In an article first published on LinkedIn, Principal John Martin explains how we are designing residence halls for the next generation of college students.
When students return to their campuses (hopefully, this fall) it will be with a different mindset and new concerns shaped by our ongoing experience with a global pandemic. But some of the foremost health, environment, and community building concerns were already on the radar screen for this generation of students. And these priorities are shaping the design of their residence halls in ways that will continue to evolve.
Higher education is now, more than ever, about a holistic education. As colleges and universities evolve and more effectively integrate new technologies, learning is happening everywhere, and as frequently in the residential setting as the classroom.
Effectively designing a college residence environment requires understanding tomorrow’s students. What do they value? How do they live their lives?
Above all, these incoming college students are searching for Authenticity. Students want to see their values reflected in these spaces. Students want to live their best life; even pre-pandemic, that meant a healthy life. Students want pop up fitness classes and exercise equipment in their residence, juice bars and healthy snacks in the on-site café, and bathrooms that support grooming as part of wellness.
In the Greta Thunberg age, almost every student enters college as an environmental advocate. Energy efficient buildings are a must, and they advocate for eliminating the use of fossil fuels and being ahead of the pack on the use of renewable technologies. Blending building and lifestyle, there is interest in roof or community gardens, on-site composting, access to car sharing services and electric vehicles.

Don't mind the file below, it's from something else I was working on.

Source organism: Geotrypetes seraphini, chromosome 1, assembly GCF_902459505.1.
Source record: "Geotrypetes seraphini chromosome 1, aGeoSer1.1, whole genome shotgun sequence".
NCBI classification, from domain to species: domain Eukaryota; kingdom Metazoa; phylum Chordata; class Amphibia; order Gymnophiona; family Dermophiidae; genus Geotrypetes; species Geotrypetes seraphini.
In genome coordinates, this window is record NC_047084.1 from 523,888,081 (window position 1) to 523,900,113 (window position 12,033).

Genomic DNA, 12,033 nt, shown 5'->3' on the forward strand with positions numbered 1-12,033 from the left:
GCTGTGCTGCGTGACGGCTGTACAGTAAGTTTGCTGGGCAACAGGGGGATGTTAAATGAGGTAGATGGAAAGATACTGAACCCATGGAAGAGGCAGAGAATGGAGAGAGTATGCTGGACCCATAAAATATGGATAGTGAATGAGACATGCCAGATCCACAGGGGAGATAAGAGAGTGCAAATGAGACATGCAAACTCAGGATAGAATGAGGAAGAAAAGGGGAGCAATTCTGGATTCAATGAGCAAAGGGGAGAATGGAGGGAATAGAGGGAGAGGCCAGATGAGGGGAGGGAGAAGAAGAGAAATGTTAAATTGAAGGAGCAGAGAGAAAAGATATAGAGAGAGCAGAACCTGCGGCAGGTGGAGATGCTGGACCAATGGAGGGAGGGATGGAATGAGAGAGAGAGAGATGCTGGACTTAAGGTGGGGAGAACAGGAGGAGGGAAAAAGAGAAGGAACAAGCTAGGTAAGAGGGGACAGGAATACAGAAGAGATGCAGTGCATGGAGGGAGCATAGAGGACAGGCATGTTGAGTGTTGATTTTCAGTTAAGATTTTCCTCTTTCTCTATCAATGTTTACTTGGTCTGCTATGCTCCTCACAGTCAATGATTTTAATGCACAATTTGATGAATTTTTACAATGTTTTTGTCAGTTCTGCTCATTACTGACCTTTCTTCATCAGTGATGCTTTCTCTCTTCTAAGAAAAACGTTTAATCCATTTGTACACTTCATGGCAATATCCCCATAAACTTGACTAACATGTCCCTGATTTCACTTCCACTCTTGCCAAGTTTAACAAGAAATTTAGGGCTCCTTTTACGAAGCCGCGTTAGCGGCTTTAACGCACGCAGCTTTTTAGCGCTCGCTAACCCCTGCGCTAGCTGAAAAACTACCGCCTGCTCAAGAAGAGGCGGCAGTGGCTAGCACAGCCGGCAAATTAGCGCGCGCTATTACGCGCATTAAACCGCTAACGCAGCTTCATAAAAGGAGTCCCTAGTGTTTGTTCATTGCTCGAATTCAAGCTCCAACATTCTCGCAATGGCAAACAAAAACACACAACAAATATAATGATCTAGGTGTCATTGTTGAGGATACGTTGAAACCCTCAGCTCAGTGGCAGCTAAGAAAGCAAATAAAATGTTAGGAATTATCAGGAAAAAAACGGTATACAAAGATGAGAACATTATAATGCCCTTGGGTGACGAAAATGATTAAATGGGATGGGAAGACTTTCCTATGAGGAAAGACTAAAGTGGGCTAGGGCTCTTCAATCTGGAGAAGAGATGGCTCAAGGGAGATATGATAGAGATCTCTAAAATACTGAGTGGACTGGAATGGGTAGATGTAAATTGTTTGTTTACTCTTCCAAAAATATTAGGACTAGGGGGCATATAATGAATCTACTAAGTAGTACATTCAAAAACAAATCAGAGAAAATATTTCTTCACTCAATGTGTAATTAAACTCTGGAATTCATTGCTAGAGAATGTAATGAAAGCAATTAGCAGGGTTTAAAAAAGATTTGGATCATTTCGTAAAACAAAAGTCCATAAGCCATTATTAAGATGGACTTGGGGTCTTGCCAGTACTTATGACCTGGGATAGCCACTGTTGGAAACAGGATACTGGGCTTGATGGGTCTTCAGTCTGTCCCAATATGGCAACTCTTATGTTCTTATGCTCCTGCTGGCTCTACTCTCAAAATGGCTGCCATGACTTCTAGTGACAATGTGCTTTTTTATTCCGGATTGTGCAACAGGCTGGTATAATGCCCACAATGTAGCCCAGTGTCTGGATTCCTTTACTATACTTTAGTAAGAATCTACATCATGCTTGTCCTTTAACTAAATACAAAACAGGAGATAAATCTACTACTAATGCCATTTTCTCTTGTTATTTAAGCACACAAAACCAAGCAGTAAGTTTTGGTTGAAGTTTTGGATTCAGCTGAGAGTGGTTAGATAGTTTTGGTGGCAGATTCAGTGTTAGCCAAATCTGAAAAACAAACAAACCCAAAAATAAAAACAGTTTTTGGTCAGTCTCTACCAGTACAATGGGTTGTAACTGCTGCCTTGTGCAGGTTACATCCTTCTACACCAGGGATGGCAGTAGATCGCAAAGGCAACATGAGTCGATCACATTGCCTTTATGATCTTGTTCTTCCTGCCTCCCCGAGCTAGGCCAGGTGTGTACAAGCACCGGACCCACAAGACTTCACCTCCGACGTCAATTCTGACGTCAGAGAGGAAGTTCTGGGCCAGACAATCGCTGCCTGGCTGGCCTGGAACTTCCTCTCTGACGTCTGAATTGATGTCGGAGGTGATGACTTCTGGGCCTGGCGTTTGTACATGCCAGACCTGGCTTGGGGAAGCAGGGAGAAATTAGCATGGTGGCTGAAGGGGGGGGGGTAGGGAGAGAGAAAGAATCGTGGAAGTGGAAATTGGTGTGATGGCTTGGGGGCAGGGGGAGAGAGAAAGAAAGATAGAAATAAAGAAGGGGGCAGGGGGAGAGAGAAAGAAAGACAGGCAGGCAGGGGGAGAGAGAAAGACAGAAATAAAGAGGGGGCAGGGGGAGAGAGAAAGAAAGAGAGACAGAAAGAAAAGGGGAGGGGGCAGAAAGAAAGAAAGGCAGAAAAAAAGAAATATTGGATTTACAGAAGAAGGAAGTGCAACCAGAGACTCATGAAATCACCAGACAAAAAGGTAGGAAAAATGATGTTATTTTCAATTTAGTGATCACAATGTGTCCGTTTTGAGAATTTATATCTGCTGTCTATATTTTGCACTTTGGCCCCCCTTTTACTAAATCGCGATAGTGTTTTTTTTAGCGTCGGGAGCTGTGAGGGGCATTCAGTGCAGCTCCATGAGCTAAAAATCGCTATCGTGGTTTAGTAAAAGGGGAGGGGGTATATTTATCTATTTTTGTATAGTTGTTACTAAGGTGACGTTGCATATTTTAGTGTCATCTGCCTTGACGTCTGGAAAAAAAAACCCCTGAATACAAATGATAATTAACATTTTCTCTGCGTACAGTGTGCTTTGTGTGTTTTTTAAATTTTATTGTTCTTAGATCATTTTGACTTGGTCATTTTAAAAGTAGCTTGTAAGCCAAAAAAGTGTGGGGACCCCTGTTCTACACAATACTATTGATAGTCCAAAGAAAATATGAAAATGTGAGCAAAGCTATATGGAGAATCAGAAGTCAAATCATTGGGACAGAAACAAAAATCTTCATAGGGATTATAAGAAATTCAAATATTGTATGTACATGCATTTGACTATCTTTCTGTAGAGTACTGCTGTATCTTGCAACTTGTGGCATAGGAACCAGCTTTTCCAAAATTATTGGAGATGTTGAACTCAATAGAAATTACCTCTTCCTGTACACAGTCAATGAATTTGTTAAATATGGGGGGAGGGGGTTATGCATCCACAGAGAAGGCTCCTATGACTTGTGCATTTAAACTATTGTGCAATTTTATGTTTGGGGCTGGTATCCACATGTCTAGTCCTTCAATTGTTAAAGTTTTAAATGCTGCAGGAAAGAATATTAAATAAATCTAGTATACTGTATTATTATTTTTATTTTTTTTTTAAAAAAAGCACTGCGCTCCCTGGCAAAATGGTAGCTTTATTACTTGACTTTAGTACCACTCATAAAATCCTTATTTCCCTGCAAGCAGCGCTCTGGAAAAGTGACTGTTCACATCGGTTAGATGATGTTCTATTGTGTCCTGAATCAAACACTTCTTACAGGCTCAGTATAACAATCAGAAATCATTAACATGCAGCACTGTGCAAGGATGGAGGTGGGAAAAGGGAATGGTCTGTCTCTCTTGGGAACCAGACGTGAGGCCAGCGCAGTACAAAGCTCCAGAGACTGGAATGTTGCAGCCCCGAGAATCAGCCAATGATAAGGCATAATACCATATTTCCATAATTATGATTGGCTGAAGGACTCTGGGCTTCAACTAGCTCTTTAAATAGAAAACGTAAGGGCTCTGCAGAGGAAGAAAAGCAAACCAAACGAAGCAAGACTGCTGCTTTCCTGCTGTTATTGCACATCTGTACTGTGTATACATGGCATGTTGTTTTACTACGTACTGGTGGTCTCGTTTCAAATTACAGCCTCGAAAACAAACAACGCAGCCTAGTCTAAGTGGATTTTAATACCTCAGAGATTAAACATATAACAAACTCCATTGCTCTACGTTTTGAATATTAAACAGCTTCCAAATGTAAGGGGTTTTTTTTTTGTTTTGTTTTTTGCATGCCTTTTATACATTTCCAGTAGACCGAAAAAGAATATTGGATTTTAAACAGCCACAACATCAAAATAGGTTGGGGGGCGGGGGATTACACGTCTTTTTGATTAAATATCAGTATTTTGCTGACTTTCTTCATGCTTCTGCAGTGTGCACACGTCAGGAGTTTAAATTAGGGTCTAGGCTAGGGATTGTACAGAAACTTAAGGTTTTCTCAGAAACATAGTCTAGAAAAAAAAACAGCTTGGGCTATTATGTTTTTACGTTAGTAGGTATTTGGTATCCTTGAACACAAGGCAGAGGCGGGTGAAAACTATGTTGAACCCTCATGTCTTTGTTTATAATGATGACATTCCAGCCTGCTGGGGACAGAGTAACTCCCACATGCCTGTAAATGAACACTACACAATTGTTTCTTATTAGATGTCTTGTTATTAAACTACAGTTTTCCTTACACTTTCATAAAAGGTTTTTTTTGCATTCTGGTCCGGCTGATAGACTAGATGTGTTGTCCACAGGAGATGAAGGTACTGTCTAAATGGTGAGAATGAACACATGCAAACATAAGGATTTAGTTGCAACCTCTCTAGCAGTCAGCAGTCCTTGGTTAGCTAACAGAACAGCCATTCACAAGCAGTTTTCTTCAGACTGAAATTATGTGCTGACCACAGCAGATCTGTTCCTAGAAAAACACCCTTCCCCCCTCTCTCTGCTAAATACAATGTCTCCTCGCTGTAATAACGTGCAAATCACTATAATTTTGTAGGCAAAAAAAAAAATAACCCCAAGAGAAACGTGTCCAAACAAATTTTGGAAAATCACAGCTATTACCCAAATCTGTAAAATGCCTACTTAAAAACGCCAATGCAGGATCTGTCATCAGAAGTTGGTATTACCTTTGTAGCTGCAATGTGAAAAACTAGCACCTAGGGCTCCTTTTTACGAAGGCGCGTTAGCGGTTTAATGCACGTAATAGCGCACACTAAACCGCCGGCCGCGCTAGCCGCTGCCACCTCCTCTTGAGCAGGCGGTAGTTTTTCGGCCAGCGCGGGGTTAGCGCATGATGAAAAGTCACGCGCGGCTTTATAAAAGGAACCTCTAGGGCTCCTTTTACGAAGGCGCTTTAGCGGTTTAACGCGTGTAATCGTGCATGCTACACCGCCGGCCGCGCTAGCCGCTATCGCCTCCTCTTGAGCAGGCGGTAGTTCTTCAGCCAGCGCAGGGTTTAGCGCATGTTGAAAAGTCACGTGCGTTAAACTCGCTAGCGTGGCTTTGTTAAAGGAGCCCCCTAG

Scaling up the home experience is also important. Today’s residence halls are exciting, dynamic spaces that offer a wide variety of interests rather than just a place to sleep. This means incorporating on-site dining, particularly recognizing that sharing quality food is a necessary part of the social experience. This generation that grew up watching food competition shows wants demonstration kitchens where the dining experience is hands on and interactive.
No longer does a single, utilitarian “common area” work as the shared space focal point. Now we build in flexible maker spaces, music spaces and recording studios for digitally shared content, and communal viewing spaces (for both streaming movies and student produced content).
Most critical is considering the way education is evolving. The classroom experience is now augmented by video-content consumed anywhere and anytime. Assignments are made and produced in many forms of media, not just written text. Residential rooms need to be designed to reflect that students are learning differently, supporting roommates listening to classroom lectures with their ear buds simultaneously.
It is too soon to make any authoritative predictions about how this current pandemic will change those dynamics, but our desire and need to physically be together will not diminish. That means residential spaces have to be as flexible and integrated as the young people who live in them.
This article was first published on LinkedIn on April 27, 2020.
Header Photo: © Brad Feinknopf